Sunday, March 20, 2011

On Libya

I've been considering doing an extended Libya post, but I'm not sure I know where I come down on the whole mess, and I suspect I won't form a firm opinion before we have a better idea which direction it's going to go. So much of these things is in the execution.

With that in mind, I've noticed a lot of people analogizing our intervention there with a number of recent conflicts. It seems to me that these analogies are universally bad. Libya differs from other recent military engagements across several dimensions.

-First of all, there was already a war in progress. War is an inherently destabilizing state of affairs, from which all sorts of unforeseen consequences can flow. That's a pretty strong case for not starting them: unpredictable violence frustrates attempts to game events or control outcomes. But here, the outcome was already in doubt, and, as best as anyone could tell, rapidly trending towards the worst-case scenario (or close to it). Attacking Qaddafi only introduces a little more randomness into an already chaotic system.

-Libya is a very small nation, population-wise. Iraq has about thirty million people in it. So does Afghanistan. Libya, by comparison, has six million. Moreover, every indication so far is that Qaddafi has minimal support outside hired mercenaries and his tribal allies. The war in Libya might be similar in kind to past wars, but it's different in scale, and scale matters. Unfortunately, I think there's a tendency among a lot of analysts to use mental categories that overemphasize qualitative similarities while ignoring quantitative differences.

This is important because ability and capacity are two separate questions. To use a quick-and-dirty analogy: somebody who is unable to bike one hundred miles might be able to bike twenty miles with ease, or they might not know to ride a bike at all. Have Iraq and Afghanistan, et al, been failures of ability or failures of capacity? I'm not sure we know.

-There appears to be genuine international cooperation occurring. It's impossible to know at this juncture what form that cooperation is taking, whether it'll last, and who is pushing whom into the fight, but all reports so far suggest that the UK and France are taking a leadership role. This strikes me as relevant for a couple of reasons: first, it of course helps defray accusations of quasi-imperial motivations like those that hounded the war in Iraq. Second, it forces the United States' hand a little bit. While it doesn't exactly sound like the US military was dragged into Libya, pressure from close allies (who, importantly, are themselves committing significant resources) changes the diplomatic calculus of military commitment. Compared to Iraq and Afghanistan, the question for American leaders seems less about whether a conflict is going to take place, and more about the role that Americans will play in a likely conflict. This reduced role does have some advantages: because it has less initial political investment in the war, and because it's more the cajoled than the cajoler, the US seems less likely to be left picking up the pieces alone, should things go badly south.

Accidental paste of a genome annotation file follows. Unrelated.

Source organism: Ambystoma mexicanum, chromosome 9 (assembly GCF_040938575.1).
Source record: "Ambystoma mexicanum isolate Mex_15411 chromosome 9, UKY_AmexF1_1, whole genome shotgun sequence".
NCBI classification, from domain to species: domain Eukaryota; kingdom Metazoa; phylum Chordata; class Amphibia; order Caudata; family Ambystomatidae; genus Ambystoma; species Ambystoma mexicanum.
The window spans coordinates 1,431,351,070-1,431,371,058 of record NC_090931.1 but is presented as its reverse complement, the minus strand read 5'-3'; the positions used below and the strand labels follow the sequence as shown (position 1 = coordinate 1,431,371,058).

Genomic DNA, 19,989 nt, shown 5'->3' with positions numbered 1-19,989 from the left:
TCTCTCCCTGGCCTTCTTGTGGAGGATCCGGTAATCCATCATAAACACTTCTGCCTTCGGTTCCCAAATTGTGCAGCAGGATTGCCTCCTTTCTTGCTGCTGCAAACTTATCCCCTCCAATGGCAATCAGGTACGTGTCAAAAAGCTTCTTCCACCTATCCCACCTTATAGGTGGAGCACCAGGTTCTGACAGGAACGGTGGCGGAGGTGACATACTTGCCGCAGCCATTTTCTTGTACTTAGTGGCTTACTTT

-The humanitarian concerns are immediate and pressing, not prospective. The pending slaughter seems to be a near-certainty, and is, at best, days away. Yes, as many, many people have pointed out, there's some hypocrisy in this justification, because Libya's hardly the only place in the world today where innocents are getting murdered by a dictator. But I don't think the situations are comparable; whatever is happening in Yemen, it hasn't deteriorated into civil war yet. By comparison, Libya is already ripping itself apart, and Qaddafi has more-or-less explicitly promised a massacre. Libya's rebels and protesters might not be better off after intervention, but it's also hard to imagine that they would be worse off.

-Oh, and there's Obama's promise to not put troops on the ground. Will he stick to it? I have no idea.

Obviously, there's a lot of reasons for skepticism here as well. Wars are expensive. Qaddafi may well try funding terror attacks against his persecutors. Even if we win, nobody knows what comes after Qaddafi. And we might not win.

There's also the one really big concern I have, which is that the mission will eventually require an actual invasion. The timeframe is just extremely problematic -- it seemed to me that the correct moment for action was before Qaddafi recaptured half the country. Air power and cruise missiles might have been able to stop his eastern advance but I don't understand how they're going to liberate occupied cities. The longer Qaddafi was locked in Tripoli while his government defected and the revolution fermented outside, the more likely it seemed he would be forced to flee, or that some frightened underling would just finish the job. But at this point, protecting innocents, the war's ostensible aim, seems to necessitate some sort of incursion into Libyan towns.

Like I said, I'm pretty ambivalent about the whole thing. And I'll fully admit to playing armchair general here. I don't know much about military conflict, nor Libya specifically, nor international diplomacy. On the other hand, if there is a lesson to be learned from the last few wars, it's that when it comes to wars, even the actual generals always get everything wrong. Ultimately, I guess I'm just left in the same place as everyone else: worried, but hoping for a quick end to the violence, a quick end for Qaddafi, and a better future in North Africa and the Middle East.

1 comment:

  1. Picturing you as an "armchair general" is a really quite enjoyable, thanks.

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